Yorkshire pupils struggle most in new reading test

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YORKSHIRE has the country’s highest level of six-year-olds who are struggling with their reading after a year in school, according to new figures from the controversial phonics test.

More than a third of pupils in the region failed to reach the expected standard in the reading check which tests how well pupils can use “synthetic phonics”.

The system focuses on the sounds certain letters make rather than recognising whole words. Youngsters are asked to sound out, or decode, 40 words – some of which are made up like “voo”, “spron” and “terg” – to test their reading skills.

Nationally 69 per cent of pupils achieved the expected standard for the age group, answering at least 32 out of 40 words correctly. In Yorkshire the figure was 67 per cent.

Across the country, the figure for pupils who had English as a first language was the same as those who did not – 69 per cent. But in Yorkshire there was a significant difference – with 68 per cent of pupils with English as a first language making the grade against 64 per cent of those without English as a first language.

Yorkshire has a higher proportion of six-year-olds without English as a first language than most regions in the country, at 15 per cent. This is still below the national average of 18 per cent, however. This figure is skewed by London schools where almost 50 per cent of six-year-olds do not have English as a first language.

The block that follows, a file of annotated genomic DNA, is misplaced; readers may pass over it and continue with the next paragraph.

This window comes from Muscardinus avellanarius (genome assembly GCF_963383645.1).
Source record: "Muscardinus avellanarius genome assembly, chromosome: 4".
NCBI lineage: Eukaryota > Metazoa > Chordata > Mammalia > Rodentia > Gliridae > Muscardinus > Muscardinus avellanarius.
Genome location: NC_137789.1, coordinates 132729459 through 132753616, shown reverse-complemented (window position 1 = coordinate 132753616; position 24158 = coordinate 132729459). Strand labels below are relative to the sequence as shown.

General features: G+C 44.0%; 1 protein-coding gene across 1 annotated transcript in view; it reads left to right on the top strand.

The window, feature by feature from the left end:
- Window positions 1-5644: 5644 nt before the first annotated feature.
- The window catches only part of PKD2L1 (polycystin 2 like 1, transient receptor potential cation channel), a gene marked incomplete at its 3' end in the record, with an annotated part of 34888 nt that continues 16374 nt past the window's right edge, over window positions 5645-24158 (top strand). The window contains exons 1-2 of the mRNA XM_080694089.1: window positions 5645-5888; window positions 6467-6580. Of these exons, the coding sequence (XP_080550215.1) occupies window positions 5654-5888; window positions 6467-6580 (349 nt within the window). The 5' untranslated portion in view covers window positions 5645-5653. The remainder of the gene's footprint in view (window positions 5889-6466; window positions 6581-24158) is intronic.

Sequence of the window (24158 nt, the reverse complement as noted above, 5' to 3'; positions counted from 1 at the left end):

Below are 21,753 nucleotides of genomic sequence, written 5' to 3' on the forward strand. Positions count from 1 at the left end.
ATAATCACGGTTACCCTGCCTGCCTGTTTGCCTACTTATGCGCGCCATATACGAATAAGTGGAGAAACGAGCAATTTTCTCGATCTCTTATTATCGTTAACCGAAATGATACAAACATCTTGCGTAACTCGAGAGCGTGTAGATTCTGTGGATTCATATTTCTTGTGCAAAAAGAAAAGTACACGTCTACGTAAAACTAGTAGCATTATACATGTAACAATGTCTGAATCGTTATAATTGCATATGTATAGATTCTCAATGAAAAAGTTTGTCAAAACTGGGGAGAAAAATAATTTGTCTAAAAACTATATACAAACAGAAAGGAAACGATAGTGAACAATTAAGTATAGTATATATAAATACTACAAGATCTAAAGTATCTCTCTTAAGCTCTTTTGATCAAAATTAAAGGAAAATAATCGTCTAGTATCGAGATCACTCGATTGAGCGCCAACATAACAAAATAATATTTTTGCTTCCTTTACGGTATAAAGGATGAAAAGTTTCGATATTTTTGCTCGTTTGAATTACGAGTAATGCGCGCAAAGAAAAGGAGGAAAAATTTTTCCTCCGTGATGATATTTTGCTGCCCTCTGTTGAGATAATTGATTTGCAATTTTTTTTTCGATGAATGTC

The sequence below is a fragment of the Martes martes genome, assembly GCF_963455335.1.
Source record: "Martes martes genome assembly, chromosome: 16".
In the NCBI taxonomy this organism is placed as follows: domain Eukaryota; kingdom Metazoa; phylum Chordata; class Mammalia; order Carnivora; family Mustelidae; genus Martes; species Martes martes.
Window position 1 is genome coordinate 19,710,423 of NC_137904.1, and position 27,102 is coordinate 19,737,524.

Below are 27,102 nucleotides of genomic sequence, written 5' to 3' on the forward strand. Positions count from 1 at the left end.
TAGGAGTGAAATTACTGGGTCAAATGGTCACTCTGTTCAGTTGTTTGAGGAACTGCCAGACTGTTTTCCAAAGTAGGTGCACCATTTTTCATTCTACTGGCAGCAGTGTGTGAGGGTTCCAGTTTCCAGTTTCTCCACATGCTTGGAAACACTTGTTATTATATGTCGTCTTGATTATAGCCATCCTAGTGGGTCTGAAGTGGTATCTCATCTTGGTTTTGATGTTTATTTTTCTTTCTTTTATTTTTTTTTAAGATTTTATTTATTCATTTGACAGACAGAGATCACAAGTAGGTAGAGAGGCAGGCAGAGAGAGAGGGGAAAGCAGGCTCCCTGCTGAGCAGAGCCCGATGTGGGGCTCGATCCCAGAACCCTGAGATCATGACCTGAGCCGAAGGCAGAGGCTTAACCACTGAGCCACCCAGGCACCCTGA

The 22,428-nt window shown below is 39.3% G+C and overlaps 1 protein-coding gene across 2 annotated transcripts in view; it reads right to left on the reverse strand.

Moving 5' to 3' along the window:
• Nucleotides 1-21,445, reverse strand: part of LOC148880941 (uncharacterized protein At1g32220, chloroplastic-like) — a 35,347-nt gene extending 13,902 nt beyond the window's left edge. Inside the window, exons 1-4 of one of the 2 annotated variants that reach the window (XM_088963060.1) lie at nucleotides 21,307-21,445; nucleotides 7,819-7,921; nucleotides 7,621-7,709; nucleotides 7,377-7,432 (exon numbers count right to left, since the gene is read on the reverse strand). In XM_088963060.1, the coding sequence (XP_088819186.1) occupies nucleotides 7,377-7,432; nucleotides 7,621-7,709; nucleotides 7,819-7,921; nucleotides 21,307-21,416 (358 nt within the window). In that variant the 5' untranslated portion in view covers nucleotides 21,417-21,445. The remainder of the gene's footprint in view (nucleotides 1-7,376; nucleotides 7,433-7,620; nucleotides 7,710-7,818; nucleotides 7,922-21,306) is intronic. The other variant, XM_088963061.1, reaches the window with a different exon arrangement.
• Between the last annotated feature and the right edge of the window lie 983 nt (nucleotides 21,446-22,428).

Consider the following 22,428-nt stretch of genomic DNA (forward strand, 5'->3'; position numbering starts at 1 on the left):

Nationally nearly 180,000 youngsters failed to meet the expected standard in the Government’s controversial reading check this year, according to the statistics published by the Department for Education (DfE).

The results also showed a clear gender gap, with girls outperforming boys by eight percentage points.

This is the second year that pupils at the end of year one – the first year of formal schooling – have taken the test.

Ministers have hailed phonics as the best way to boost reading standards, and brought in the check last year amid concerns children with poor reading skills were slipping through the net. Education Minister Elizabeth Truss said: “The phonics check helps teachers identify those pupils who need extra help in learning to read. Many thousands will now receive the extra support they need to catch up with their peers.”

But the test has proved controversial, with some teachers arguing it does not give them information about pupils’ abilities, and risks labelling some youngsters as failures at an early age.

Christine Blower, general secretary of the National Union of Teachers, said: “This test really is quite pernicious. To be telling five and six-year-olds that they have failed is quite simply wrong.

“Children develop at different levels, the slow reader at five can easily be the good reader by the age of 11.

“We cannot continue with this obsession of testing and categorising as failures our very young children. In many other countries with successful education systems most children haven’t even started school until seven.”

National Association of Head Teachers general secretary Russell Hobby said: “Despite the Government’s belief, few children are identified as needing extra help as a result of this test, as they have already been identified the year before in reception. The test just takes time out from helping them.

“Given that primary schools have been intensive users of phonics for many years the rise in pass marks this year may well be due to additional training of children to cope with the made-up nonsense syllables used in the test. This just shows that performance in crude tests is not always a reflection of real skills abilities.”